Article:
• THE MOST EXPENSIVE DRUGS:    Even though the drugs in the previous bullet point are not cheap, no one is going to spend fifty grand, let alone one hundred or one hundred and fifty grand on these drugs.   This group of super expensive drugs were made up of specially compounded drugs as well as drugs for CANCER and drugs for Hepatitis C.  I’ve talked to patients whose chemo bills were as high as $24,000 per treatment.  Hep C is almost as bad.  The report said this about the Hep C drug Harvoni (Ledipasvir / Sofosbuvir). 

Harvoni is priced at a staggering wholesale acquisition cost of $1,125 per tablet – more than $33,000 per 30-day prescription….  Payers and patients have limited resources and simply cannot afford these prices. Absent more fair drug pricing, payers will face half a trillion dollars in prescription drug costs as soon as 2020“.  The report went on to say that, “While specialty medications represent only 1% of all U.S. prescriptions, these medications represented 31.8% of all 2014 drug spending.” 

According to the US Census Bureau, our nation’s population is currently about 315 million people.  This means that not quite .002% of our population is using up almost one third of the dollars spent on prescription medications here in America.  But trust me when I tell you that this is not where the problem ends.  When you add this to what is happening in the last part of people’s lives, you can begin to see how out of control the situation really is.


“It was one of those great stories that you can’t put down at night.  The hero know what he had to do and he wasn’t afraid to fight……    And the reason that she loved him, was the reason I loved him too.  He never wondered what was right or wrong; he just knew.  He just knew.” – David Crosby and Phil Collins from 1993’s Hero (Thousand Roads).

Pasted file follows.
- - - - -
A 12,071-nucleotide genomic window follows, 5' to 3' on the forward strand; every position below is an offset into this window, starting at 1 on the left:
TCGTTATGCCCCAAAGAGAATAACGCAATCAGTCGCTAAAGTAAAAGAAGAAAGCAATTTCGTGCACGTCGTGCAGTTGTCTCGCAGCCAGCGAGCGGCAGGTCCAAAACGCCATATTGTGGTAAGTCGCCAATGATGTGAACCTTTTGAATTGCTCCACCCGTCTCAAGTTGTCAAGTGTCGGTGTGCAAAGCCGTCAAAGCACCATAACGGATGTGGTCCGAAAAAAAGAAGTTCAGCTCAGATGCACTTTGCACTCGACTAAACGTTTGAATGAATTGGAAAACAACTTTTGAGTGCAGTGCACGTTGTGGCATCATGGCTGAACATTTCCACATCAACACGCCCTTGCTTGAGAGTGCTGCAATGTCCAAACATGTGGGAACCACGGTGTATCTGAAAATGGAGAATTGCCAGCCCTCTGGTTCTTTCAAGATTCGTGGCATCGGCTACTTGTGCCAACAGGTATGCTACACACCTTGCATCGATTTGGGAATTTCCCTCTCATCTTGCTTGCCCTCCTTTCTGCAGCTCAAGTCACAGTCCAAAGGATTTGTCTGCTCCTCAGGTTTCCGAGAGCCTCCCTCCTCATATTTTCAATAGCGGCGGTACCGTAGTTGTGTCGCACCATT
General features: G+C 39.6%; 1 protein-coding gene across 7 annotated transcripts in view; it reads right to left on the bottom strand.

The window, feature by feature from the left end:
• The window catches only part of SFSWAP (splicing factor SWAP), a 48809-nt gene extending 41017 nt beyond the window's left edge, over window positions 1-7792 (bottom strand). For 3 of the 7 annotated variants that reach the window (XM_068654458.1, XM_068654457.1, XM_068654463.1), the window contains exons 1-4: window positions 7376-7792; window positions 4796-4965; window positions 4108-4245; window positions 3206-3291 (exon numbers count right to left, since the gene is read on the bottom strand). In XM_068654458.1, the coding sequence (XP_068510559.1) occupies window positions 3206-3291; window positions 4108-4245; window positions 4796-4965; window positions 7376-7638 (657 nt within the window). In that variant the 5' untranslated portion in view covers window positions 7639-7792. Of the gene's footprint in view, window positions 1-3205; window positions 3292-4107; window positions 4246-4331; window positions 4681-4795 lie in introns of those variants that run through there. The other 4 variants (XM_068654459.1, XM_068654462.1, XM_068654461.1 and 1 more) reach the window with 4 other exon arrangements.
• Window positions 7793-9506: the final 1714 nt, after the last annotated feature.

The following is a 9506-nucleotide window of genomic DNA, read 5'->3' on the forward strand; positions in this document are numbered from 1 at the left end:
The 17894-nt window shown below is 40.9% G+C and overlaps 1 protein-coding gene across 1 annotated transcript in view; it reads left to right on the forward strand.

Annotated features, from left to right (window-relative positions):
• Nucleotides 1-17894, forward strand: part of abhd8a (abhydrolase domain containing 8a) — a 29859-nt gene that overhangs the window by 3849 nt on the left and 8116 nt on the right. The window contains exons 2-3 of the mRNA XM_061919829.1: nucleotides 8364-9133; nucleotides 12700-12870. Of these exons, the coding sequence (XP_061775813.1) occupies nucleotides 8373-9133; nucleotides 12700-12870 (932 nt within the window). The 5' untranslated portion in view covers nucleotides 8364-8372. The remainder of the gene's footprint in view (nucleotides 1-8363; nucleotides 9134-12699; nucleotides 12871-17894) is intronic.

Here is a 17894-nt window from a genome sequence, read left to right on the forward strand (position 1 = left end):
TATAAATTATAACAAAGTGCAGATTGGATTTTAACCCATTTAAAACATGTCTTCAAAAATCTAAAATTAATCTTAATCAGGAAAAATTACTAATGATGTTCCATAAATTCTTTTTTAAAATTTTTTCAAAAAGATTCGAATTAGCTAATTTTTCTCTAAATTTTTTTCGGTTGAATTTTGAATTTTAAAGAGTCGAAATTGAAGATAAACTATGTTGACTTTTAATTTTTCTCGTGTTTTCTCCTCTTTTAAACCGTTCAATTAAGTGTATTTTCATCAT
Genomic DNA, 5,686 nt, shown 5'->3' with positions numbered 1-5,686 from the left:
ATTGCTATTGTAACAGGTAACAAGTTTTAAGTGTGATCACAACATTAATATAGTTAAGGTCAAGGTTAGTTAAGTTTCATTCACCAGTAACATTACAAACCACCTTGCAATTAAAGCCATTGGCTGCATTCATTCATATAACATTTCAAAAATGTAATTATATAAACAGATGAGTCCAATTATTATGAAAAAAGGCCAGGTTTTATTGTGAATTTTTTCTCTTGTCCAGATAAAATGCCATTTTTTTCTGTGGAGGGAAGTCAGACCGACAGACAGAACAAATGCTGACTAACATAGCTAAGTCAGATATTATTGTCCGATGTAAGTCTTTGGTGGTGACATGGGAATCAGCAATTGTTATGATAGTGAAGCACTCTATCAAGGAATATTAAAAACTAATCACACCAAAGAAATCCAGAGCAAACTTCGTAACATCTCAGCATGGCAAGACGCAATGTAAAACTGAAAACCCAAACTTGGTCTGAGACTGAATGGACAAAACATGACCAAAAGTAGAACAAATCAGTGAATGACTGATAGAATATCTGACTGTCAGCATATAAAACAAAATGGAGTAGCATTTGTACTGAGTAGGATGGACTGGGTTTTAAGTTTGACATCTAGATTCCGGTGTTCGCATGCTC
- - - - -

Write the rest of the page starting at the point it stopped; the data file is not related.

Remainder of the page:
Let’s be honest with each other for a moment.  We all love to play the hero.  Over and over again as a kid, pretending to hit the winning home run, score the last-second touchdown, or hit the 30 foot buzzer-beater for the national championship. Or saving the damsel in distress?  Or conquering (anything) against all odds?  Remember the very end of the first Star Wars film?  Who wouldn’t want to be up on the podium receiving their medals for saving the galaxy right alongside Luke Skywalker, Han Solo, and Chewbacca?   I don’t think healthcare providers (self included) are much different. 

I take great pleasure in helping people GET THEIR LIVES BACK.  Not that I would consider myself in this category of “hero”, but there are plenty of heroes in healthcare.  My brother is an ER doc, and there’s no telling how many lives he’s saved.  But……..

If you take this concept of spending huge dollar amounts on small segments of the population one step farther, you land at end-of-life care.   Dying has historically been looked at as a normal part of living.  No one really wants to do it, but sooner or later it’s one of those things we’re all going to be faced with.  Because of our seemingly deep pockets, we have become a society willing to spend astronomical dollars at the very end of people’s lives, prolonging miserable situations sometimes by mere days or weeks with “heroic” interventions (HERE is a prime example).